Sequential search algorithms

This type of algorithm runs through a list or array sequentially and checks every element. Linear search is a good example of a sequential search algorithm. 

Interval search algorithms 

This type of searching algorithm is specifically designed for searching in assorted data structures. These are far more efficient than linear search methods and repeatedly target the center of the search structure to divide the search space into halves. The binary search algorithm is an example of an interval search algorithm. 

Most popular types of searching algorithms

Here are the most common types of search algorithms in use today:

  • linear search,
  • binary search,
  • jump search,
  • interpolation search,
  • exponential search,
  • Fibonacci search.

Naturally, the algorithms listed above are just a sample of a large selection of searching algorithms developers, and data scientists can use today. But covering all of them in one article is impossible. In the next part, we will cover these commonly used search algorithms.

1. Linear search algorithm

A linear search algorithm finds an element within the list by sequentially checking every single element on the list until it finds a match or finishes searching through the entire list.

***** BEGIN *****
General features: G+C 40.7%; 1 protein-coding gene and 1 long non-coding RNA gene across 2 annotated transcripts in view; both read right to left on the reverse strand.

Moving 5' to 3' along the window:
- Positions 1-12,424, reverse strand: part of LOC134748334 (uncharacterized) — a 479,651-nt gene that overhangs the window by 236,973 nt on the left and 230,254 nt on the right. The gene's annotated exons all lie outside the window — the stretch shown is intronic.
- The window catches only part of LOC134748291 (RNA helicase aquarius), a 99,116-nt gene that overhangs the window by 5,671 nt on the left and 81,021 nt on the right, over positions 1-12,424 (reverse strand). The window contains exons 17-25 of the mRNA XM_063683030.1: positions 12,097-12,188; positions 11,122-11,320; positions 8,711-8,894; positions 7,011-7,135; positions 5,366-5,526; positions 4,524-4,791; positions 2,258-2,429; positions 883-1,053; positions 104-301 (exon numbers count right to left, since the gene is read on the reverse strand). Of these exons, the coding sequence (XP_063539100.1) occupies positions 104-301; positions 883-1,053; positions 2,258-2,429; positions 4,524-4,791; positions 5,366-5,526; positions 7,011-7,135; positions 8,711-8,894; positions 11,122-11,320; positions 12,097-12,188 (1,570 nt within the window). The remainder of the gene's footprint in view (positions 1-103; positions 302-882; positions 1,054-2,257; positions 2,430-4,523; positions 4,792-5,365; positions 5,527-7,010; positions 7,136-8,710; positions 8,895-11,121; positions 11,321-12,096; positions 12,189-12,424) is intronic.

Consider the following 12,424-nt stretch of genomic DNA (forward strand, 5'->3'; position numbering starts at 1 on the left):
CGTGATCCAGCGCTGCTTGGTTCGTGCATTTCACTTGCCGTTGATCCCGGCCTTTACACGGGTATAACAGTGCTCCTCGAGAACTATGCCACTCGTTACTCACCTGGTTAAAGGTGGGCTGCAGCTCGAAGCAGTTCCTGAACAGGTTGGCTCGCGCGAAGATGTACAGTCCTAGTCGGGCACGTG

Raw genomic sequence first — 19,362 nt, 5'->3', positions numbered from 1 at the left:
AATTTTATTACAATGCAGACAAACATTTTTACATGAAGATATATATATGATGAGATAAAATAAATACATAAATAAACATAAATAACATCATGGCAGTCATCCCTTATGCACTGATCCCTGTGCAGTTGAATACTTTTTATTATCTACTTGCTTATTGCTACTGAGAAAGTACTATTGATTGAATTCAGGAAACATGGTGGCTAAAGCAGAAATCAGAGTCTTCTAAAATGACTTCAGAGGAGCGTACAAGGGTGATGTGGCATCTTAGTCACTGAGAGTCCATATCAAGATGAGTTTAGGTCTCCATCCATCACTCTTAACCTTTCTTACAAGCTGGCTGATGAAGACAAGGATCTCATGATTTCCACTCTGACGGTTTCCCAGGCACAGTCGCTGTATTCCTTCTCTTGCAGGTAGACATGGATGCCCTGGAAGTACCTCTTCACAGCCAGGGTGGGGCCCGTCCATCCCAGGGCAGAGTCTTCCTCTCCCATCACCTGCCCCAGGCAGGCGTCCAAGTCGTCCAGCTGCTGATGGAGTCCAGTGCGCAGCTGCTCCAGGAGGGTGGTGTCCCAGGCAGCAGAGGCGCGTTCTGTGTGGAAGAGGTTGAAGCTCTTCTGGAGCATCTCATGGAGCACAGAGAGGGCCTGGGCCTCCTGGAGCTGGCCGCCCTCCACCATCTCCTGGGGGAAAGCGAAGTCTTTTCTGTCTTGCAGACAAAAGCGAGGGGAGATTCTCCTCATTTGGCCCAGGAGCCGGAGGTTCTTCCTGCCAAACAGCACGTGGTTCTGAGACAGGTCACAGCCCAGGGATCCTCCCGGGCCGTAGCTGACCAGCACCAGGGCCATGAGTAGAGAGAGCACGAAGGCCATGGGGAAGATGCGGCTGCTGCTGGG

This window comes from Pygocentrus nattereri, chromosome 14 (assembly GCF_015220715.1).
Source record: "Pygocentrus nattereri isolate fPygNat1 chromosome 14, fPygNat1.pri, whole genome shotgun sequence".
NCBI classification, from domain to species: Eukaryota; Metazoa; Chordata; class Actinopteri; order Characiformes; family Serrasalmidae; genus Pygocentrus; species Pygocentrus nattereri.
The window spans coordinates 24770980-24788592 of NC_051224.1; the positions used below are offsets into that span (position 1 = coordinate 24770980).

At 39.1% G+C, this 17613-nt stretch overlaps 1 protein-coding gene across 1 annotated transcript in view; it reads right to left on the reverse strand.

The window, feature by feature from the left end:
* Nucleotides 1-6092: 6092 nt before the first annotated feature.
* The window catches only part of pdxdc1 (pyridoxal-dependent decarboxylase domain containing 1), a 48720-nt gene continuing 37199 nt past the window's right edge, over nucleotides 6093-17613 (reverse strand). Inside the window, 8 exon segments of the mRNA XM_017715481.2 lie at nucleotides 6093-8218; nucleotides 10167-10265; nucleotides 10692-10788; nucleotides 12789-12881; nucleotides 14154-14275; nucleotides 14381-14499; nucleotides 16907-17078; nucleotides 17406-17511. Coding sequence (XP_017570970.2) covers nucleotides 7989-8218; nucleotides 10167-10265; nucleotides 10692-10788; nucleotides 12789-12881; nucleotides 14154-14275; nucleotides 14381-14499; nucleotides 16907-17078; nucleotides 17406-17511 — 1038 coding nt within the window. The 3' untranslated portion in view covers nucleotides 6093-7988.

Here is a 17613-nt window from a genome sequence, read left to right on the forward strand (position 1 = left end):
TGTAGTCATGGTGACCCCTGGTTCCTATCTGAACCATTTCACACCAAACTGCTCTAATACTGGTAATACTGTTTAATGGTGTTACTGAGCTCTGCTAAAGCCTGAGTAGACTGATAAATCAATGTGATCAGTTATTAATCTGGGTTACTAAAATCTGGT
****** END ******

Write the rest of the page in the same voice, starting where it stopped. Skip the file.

This type of algorithm runs in worst-case linear time and makes as many comparisons as there are items on the list. As you can imagine, if each element is equally likely to get searched, the process might take some time if the target is located at the end of the list. 

Linear search isn’t practical because of its slow pace. However it might be a good choice for small data sets because it doesn’t require sorting of the data. Algorithms and schemes like binary search or hash tables are much faster. That’s why linear search is considered one of the most basic of all search algorithms.

Python already ships with linear search. The “sequence” data types, for example, expose a method “index” that will return the index of an element or raise an exception in case the element was not found.

 

Here is an example of a linear search algorithm in Python and its output:

#!/usr/bin/env python3

def linear_search(iterable, search_item):
    """
    Linear search algorithm
    Return the lowest index in `iterable` where `search_item` is found.
    Return -1 on failure.
    """
    for index, item in enumerate(iterable):
        if item == search_item:
            return index
    return -1